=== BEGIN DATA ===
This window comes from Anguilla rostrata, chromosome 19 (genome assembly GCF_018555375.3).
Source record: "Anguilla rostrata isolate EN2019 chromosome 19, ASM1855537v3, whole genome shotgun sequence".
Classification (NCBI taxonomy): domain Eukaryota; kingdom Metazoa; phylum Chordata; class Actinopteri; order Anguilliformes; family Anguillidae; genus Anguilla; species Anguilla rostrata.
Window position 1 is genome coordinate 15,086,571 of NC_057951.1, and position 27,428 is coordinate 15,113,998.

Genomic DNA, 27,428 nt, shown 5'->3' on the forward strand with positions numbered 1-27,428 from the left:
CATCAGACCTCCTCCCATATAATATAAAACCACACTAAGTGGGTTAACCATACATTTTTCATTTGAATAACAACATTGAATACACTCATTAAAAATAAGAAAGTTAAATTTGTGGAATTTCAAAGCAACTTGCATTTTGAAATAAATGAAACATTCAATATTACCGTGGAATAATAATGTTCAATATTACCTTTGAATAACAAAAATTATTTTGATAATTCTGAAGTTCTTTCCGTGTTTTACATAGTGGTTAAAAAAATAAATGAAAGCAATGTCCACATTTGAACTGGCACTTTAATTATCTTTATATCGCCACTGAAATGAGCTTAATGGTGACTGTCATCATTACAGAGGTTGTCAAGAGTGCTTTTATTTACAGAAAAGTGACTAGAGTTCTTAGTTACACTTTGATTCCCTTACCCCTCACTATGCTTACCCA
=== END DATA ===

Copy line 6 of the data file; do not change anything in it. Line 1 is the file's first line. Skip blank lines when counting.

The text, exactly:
CATCAGACCTCCTCCCATATAATATAAAACCACACTAAGTGGGTTAACCATACATTTTTCATTTGAATAACAACATTGAATACACTCATTAAAAATAAGAAAGTTAAATTTGTGGAATTTCAAAGCAACTTGCATTTTGAAATAAATGAAACATTCAATATTACCGTGGAATAATAATGTTCAATATTACCTTTGAATAACAAAAATTATTTTGATAATTCTGAAGTTCTTTCCGTGTTTTACATAGTGGTTAAAAAAATAAATGAAAGCAATGTCCACATTTGAACTGGCACTTTAATTATCTTTATATCGCCACTGAAATGAGCTTAATGGTGACTGTCATCATTACAGAGGTTGTCAAGAGTGCTTTTATTTACAGAAAAGTGACTAGAGTTCTTAGTTACACTTTGATTCCCTTACCCCTCACTATGCTTACCCA